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NPR journalist comes home to perform a new solo show, 'Homeward,' next week at the World Trade Center

COURTESY PHOTO - Ari Shapiro, a co-host of 'All Things Considered' on NPR, still enjoys his 'side project' of singing. 'I like staying busy, it keeps me engaged and never gets boring.'Ari Shapiro's journalism career has taken him all over the world.

His "side project" of singing usually brings him home to perform with Pink Martini.

He meshes both aspects of his life in the new solo show "Homeward," Nov. 16-18 at the World Trade Center. Sans Pink Martini, he'll sing and tell stories of his journalism travels with National Public Radio, singing many songs in native tongues to tell such stories as that of Syrian refugees and protesting Ukrainians.

Shapiro, 39, performed the show in Washington, D.C., where he lives and works as one of the current hosts of NPR's "All Things Considered," and at legendary Joe's Pub in New York City. His hometown area — he graduated from Beaverton High School in 1996 — and where family and friends live seemed like the next logical place to put on his show; he'll also perform in Eugene on Nov. 14.

He's unabashedly still close to Portland.

"I'm lucky that I get to come back and see my parents and be with Pink Martini," he says. "It's still a city that I love."

Shapiro has performed with Pink Martini for about 10 years, performing in such places as the Hollywood Bowl, Carnegie Hall, L'Olympia in Paris and Mount Lycabettus in Athens. Which means that he also has drawn close to the group's other singers, China Forbes and Storm Large, who'll join Shapiro on stage for some duet numbers in Portland next week.

"There won't be any Pink Martini songs. It's completely separate from what I do with Pink Martini, a one-man show that I created," he says. "There's an ensemble of six musicians and it resembles a cabaret in form."

Stories from journalism are woven into songs from Iraq, Turkey, Ukraine, Syria and other places. He had language coaches teach him lyrics. Learning other languages comes easy to Shapiro, who performs similar songs for Pink Martini.

"I'm accustomed to learning song lyrics in something that I don't speak," he says.

Being on assignment or hosting "All Things Considered" immerses Shapiro in hard news almost daily. It's a nice "side project" or "hobby" to sing.

"I love doing it," he says. "It's not something I can do full time. I use vacation days to tour with Pink Martini. The band is kind enough to let me parachute in when I want to. I never imagined being able to do it this long. ... I like staying busy, it keeps me engaged and never gets boring."

He has performed with Forbes and Large before, as part of Pink Martini.

"They're both gorgeous and generous and effusive performers who teach me to be a better singer," Shapiro says.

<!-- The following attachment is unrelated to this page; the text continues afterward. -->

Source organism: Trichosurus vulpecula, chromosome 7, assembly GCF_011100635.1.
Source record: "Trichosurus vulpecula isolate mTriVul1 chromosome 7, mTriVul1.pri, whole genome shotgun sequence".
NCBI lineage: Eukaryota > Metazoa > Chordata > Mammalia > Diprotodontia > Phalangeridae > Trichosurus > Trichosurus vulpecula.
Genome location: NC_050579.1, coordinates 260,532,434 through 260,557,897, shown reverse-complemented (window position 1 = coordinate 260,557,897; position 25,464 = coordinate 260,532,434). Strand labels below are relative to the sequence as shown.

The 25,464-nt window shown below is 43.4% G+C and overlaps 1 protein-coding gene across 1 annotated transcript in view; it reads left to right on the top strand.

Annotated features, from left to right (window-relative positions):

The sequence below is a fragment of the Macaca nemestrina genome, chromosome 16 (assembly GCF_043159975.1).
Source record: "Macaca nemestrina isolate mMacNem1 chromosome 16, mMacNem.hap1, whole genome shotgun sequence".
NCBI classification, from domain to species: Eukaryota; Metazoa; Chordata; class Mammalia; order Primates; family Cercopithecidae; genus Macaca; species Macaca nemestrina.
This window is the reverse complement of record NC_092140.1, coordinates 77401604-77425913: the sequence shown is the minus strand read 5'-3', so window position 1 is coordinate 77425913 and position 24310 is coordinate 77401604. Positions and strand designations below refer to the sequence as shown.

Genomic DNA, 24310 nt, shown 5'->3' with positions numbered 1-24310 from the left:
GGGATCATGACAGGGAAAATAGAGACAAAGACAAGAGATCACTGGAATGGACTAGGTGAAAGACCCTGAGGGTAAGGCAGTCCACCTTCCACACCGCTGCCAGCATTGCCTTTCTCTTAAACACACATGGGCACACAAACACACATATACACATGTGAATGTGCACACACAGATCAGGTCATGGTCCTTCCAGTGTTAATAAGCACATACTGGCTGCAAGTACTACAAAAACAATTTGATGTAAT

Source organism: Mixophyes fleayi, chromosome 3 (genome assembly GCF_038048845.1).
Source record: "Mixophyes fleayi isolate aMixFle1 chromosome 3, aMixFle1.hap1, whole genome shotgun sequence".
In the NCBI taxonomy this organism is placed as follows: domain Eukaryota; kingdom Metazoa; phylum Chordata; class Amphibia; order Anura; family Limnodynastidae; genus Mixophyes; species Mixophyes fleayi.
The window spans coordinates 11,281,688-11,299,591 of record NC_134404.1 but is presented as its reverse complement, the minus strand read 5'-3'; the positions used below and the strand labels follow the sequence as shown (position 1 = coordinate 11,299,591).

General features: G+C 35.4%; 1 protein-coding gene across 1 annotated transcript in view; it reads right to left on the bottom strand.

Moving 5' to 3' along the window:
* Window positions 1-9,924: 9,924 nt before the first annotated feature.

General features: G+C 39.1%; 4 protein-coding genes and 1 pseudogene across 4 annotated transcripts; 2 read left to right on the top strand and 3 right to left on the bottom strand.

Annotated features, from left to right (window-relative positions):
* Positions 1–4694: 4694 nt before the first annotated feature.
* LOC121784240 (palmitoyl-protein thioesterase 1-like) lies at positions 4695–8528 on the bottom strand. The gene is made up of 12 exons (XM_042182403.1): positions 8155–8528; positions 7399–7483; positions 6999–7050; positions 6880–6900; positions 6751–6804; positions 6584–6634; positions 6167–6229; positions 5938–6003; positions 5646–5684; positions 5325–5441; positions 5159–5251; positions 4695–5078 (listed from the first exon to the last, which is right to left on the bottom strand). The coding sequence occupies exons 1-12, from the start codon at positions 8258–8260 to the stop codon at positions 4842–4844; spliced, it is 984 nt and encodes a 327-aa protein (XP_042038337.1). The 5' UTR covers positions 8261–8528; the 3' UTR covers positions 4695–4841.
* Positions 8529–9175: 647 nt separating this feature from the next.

Shapiro, who was born in Fargo, N.D., quickly learned how to be a good journalist after his days at Beaverton High. He went to Yale and then earned an internship at NPR under legal affairs correspondent Nina Totenberg. He hasn't looked back.

As his NPR biography reads, he has reported from above the Arctic Circle and aboard Air Force One (as White House correspondent during the Obama administration), covered conflicts in Iraq, Ukraine and Israel, and filed stories from five continents ("Sorry, Australia"). He was NPR justice correspondent for five years during the George W. Bush administration; he served as NPR's international correspondent based in London. In 2015, he joined Kelly McEvers, Audie Cornish and Robert Siegel as a weekday co-host of "All Things Considered," an afternoon newsmagazine.

But he still gets out into the field to report, recently visiting Indonesia for a story.

Shapiro has received many journalism awards. He has never felt compelled to move on from NPR, mostly because he has been able to work in different jobs.

"I learn about new things and connect with an audience that appreciates journalism, storytelling and radio," he says. "I've never done the same thing for five years or so. I change jobs pretty regularly. I stay at NPR because I love doing the work, and it's a place that I feel that I can pursue interests and explore curiosities and have an audience that appreciates what I do. I've had opportunities to do journalism elsewhere."

There's a lot going on in the United States and the world these days, especially in the past year with the election and administration of President Donald Trump.

"I was White House correspondent during the Obama administration, and there'd be a story that we chewed over for a few days or a week," Shapiro says. "These days it's getting eclipsed the next day by a story just as big. It's not just the news cycle being accelerated, but there are stories happening on any given day that challenge us every day."

And there's a lot going on in Portland.

"It has changed a lot in the past 20 years," Shapiro says. "When I lived in Portland, it might not have been aware of how cool it was as a city. These days, it feels a little more aware, self-aware. It has lost some grittiness, and there are good and bad things about that. As much as it has changed since I lived there, it remains my favorite city in the country."

Accompanied by a band and music director Gabriel Mangiante, Ari Shapiro performs "Homeward" at 7:30 p.m. Thursday and Friday, Nov. 16-17, and 7 and 9 p.m. Saturday, Nov. 18, at the World Trade Center No. 2, 121 S.W. Salmon St. Tickets are $60, and available at www.brownpapertickets.com. For more on "Homeward," see its page on Facebook.

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